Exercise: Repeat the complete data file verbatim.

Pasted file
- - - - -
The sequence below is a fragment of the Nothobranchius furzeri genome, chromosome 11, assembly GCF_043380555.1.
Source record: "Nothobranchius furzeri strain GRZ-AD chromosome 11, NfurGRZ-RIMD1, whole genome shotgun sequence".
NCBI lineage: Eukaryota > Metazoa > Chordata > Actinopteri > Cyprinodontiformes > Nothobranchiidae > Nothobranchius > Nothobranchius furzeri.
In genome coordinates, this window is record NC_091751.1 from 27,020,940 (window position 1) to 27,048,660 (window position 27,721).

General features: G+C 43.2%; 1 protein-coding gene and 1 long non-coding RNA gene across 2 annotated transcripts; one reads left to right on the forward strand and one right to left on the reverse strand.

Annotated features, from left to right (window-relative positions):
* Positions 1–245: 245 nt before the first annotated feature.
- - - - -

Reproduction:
The sequence below is a fragment of the Nothobranchius furzeri genome, chromosome 11, assembly GCF_043380555.1.
Source record: "Nothobranchius furzeri strain GRZ-AD chromosome 11, NfurGRZ-RIMD1, whole genome shotgun sequence".
NCBI lineage: Eukaryota > Metazoa > Chordata > Actinopteri > Cyprinodontiformes > Nothobranchiidae > Nothobranchius > Nothobranchius furzeri.
In genome coordinates, this window is record NC_091751.1 from 27,020,940 (window position 1) to 27,048,660 (window position 27,721).

General features: G+C 43.2%; 1 protein-coding gene and 1 long non-coding RNA gene across 2 annotated transcripts; one reads left to right on the forward strand and one right to left on the reverse strand.

Annotated features, from left to right (window-relative positions):
* Positions 1–245: 245 nt before the first annotated feature.